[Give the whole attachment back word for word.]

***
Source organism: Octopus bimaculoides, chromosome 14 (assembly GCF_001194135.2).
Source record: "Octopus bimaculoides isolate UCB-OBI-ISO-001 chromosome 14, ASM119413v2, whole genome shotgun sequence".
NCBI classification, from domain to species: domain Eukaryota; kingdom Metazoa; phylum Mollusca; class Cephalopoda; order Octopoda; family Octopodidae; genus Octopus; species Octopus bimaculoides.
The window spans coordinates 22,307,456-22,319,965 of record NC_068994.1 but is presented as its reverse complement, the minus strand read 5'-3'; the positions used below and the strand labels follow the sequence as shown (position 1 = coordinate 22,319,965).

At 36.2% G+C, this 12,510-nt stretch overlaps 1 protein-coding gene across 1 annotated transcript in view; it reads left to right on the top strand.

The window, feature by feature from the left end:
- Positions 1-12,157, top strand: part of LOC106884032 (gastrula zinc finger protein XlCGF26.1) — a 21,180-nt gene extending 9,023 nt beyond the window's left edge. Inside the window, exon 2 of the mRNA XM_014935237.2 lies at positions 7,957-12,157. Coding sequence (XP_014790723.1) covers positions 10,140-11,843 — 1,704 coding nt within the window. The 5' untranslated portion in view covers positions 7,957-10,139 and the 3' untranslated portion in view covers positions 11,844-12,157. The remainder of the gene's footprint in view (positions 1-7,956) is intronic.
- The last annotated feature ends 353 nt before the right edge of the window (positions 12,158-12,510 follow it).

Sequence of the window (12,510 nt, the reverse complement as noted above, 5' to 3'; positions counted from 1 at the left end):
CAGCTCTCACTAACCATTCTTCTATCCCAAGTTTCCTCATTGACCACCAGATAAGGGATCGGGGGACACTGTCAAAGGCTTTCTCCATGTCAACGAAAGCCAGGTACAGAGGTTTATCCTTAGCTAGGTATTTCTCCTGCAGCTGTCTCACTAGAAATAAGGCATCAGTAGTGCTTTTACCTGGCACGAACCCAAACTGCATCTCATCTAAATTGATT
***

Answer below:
Source organism: Octopus bimaculoides, chromosome 14 (assembly GCF_001194135.2).
Source record: "Octopus bimaculoides isolate UCB-OBI-ISO-001 chromosome 14, ASM119413v2, whole genome shotgun sequence".
NCBI classification, from domain to species: domain Eukaryota; kingdom Metazoa; phylum Mollusca; class Cephalopoda; order Octopoda; family Octopodidae; genus Octopus; species Octopus bimaculoides.
The window spans coordinates 22,307,456-22,319,965 of record NC_068994.1 but is presented as its reverse complement, the minus strand read 5'-3'; the positions used below and the strand labels follow the sequence as shown (position 1 = coordinate 22,319,965).

At 36.2% G+C, this 12,510-nt stretch overlaps 1 protein-coding gene across 1 annotated transcript in view; it reads left to right on the top strand.

The window, feature by feature from the left end:
- Positions 1-12,157, top strand: part of LOC106884032 (gastrula zinc finger protein XlCGF26.1) — a 21,180-nt gene extending 9,023 nt beyond the window's left edge. Inside the window, exon 2 of the mRNA XM_014935237.2 lies at positions 7,957-12,157. Coding sequence (XP_014790723.1) covers positions 10,140-11,843 — 1,704 coding nt within the window. The 5' untranslated portion in view covers positions 7,957-10,139 and the 3' untranslated portion in view covers positions 11,844-12,157. The remainder of the gene's footprint in view (positions 1-7,956) is intronic.
- The last annotated feature ends 353 nt before the right edge of the window (positions 12,158-12,510 follow it).

Sequence of the window (12,510 nt, the reverse complement as noted above, 5' to 3'; positions counted from 1 at the left end):
CAGCTCTCACTAACCATTCTTCTATCCCAAGTTTCCTCATTGACCACCAGATAAGGGATCGGGGGACACTGTCAAAGGCTTTCTCCATGTCAACGAAAGCCAGGTACAGAGGTTTATCCTTAGCTAGGTATTTCTCCTGCAGCTGTCTCACTAGAAATAAGGCATCAGTAGTGCTTTTACCTGGCACGAACCCAAACTGCATCTCATCTAAATTGATT